Email updates

Keep up to date with the latest news and content from BMC Psychiatry and BioMed Central.

Open Access Highly Accessed Research article

Association between psychiatric disorders and iron deficiency anemia among children and adolescents: a nationwide population-based study

Mu-Hong Chen1, Tung-Ping Su12, Ying-Sheue Chen1, Ju-Wei Hsu1, Kai-Lin Huang1, Wen-Han Chang1, Tzeng-Ji Chen34 and Ya-Mei Bai12*

Author Affiliations

1 Department of Psychiatry, Taipei Veterans General Hospital, Taipei, Taiwan

2 Department of Psychiatry, College of Medicine, National Yang-Ming University, Taipei, Taiwan

3 Department of Family Medicine, Taipei Veterans General Hospital, Taipei, Taiwan

4 Institute of Hospital and Health Care Administration, National Yang-Ming University, Taipei, Taiwan

For all author emails, please log on.

BMC Psychiatry 2013, 13:161  doi:10.1186/1471-244X-13-161

Published: 4 June 2013

Abstract

Background

A great deal of evidence has shown that iron is an important component in cognitive, sensorimotor, and social-emotional development and functioning, because the development of central nervous system processes is highly dependent on iron-containing enzymes and proteins. Deficiency of iron in early life may increase the risk of psychiatric morbidity.

Methods

Utilizing the National Health Insurance Database from 1996 to 2008, children and adolescents with a diagnosis of IDA were identified and compared with age and gender-matched controls (1:4) in an investigation of the increased risk of psychiatric disorders.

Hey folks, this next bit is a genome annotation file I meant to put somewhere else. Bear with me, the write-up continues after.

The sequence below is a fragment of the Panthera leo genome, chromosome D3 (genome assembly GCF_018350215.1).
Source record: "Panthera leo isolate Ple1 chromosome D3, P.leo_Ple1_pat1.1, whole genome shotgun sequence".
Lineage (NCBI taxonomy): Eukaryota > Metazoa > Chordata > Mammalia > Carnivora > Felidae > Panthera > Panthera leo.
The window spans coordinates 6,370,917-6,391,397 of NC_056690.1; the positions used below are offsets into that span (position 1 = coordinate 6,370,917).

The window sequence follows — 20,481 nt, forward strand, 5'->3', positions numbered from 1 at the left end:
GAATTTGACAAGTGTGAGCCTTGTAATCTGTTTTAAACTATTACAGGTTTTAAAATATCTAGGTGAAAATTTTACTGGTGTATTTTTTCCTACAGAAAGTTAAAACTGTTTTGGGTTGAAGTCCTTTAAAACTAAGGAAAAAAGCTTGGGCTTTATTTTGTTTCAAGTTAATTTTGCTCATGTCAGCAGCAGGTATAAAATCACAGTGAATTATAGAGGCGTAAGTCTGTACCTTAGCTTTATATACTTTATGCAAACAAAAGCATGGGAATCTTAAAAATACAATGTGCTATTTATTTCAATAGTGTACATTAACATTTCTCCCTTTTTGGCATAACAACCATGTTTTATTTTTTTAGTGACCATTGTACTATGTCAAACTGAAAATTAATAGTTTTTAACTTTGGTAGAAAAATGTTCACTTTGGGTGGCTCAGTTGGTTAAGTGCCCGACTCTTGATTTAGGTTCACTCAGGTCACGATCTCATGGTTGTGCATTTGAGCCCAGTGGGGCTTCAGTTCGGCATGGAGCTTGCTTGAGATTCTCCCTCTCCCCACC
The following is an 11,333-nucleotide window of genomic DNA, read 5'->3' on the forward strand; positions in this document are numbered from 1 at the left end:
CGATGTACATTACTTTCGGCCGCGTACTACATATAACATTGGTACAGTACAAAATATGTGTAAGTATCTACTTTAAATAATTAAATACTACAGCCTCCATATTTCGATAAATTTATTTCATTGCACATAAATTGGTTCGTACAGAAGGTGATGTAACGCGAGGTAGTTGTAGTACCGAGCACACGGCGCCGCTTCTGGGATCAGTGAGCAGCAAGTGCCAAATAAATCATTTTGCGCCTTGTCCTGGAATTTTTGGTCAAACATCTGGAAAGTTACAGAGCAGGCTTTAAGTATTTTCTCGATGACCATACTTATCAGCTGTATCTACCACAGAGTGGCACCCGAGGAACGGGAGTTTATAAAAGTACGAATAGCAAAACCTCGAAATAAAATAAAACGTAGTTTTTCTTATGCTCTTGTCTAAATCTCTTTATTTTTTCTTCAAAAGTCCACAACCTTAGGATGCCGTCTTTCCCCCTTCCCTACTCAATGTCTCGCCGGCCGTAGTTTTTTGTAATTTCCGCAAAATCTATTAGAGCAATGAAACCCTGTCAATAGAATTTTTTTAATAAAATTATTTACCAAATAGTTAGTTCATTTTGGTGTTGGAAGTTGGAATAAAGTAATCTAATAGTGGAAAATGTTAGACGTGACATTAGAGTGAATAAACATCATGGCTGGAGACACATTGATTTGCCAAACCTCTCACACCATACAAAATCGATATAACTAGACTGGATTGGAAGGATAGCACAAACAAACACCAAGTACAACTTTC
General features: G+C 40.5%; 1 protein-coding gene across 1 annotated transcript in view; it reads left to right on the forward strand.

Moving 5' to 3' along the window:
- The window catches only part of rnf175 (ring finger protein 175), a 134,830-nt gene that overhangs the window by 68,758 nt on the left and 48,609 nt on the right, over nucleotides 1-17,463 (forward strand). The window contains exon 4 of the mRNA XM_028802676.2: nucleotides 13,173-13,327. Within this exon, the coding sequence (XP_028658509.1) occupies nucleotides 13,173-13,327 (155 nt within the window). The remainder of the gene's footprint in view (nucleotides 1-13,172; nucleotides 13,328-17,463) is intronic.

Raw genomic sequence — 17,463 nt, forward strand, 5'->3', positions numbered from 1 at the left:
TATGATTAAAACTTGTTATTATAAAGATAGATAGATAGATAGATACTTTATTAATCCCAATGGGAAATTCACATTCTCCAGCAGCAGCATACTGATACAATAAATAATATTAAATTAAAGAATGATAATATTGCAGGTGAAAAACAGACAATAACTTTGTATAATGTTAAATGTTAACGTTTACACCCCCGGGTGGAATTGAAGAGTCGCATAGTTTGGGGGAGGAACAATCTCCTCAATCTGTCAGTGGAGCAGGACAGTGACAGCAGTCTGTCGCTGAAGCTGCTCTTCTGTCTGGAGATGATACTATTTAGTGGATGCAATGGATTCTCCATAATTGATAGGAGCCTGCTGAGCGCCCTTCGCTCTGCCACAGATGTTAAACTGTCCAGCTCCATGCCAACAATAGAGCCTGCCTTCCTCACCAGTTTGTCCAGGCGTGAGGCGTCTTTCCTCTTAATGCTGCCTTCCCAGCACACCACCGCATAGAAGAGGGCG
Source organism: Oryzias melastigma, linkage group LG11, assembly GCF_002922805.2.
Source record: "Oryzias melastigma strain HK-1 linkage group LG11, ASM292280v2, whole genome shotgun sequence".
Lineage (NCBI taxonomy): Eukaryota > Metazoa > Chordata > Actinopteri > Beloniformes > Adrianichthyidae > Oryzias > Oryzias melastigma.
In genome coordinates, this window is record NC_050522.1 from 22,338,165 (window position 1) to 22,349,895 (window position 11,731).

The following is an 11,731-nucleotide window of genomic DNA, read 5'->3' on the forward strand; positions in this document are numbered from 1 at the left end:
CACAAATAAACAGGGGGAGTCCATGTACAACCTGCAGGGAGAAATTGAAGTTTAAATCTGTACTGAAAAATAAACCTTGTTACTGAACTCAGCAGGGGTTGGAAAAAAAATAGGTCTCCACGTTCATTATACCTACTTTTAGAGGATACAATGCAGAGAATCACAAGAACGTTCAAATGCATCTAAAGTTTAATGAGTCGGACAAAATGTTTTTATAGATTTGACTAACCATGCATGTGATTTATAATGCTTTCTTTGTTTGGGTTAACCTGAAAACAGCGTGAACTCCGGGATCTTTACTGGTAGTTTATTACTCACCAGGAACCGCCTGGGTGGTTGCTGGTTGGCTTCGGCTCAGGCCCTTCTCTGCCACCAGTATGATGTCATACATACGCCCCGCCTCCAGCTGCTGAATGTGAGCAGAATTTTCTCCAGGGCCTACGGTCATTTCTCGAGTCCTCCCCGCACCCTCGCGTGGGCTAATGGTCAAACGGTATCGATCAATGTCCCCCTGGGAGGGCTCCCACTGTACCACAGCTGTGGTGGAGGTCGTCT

Results

A total of 2957 patients with IDA, with an increased risk of unipolar depressive disorder (OR = 2.34, 95% CI = 1.58 ~ 3.46), bipolar disorder (OR = 5.78, 95% CI = 2.23 ~ 15.05), anxiety disorder (OR = 2.17, 95% CI = 1.49 ~ 3.16), autism spectrum disorder (OR = 3.08, 95% CI = 1.79 ~ 5.28), attention deficit hyperactivity disorder (OR = 1.67, 95% CI = 1.29 ~ 2.17), tic disorder (OR = 1.70, 95% CI = 1.03 ~ 2.78), developmental delay (OR = 2.45, 95% CI = 2.00 ~ 3.00), and mental retardation (OR = 2.70, 95% CI = 2.00 ~ 3.65), were identified. A gender effect was noted, in that only female patients with IDA had an increased OR of bipolar disorder (OR = 5.56, 95% CI = 1.98 ~ 15.70) and tic disorder (OR = 2.95, 95% CI = 1.27 ~ 6.86).

Conclusion

Iron deficiency increased the risk of psychiatric disorders, including mood disorders, autism spectrum disorder, attention deficit hyperactivity disorder, and developmental disorders. Further study is required to clarify the mechanism in the association between IDA and psychiatric disorder.

Keywords:
Iron deficiency anemia; Psychiatric disorders; Comorbidity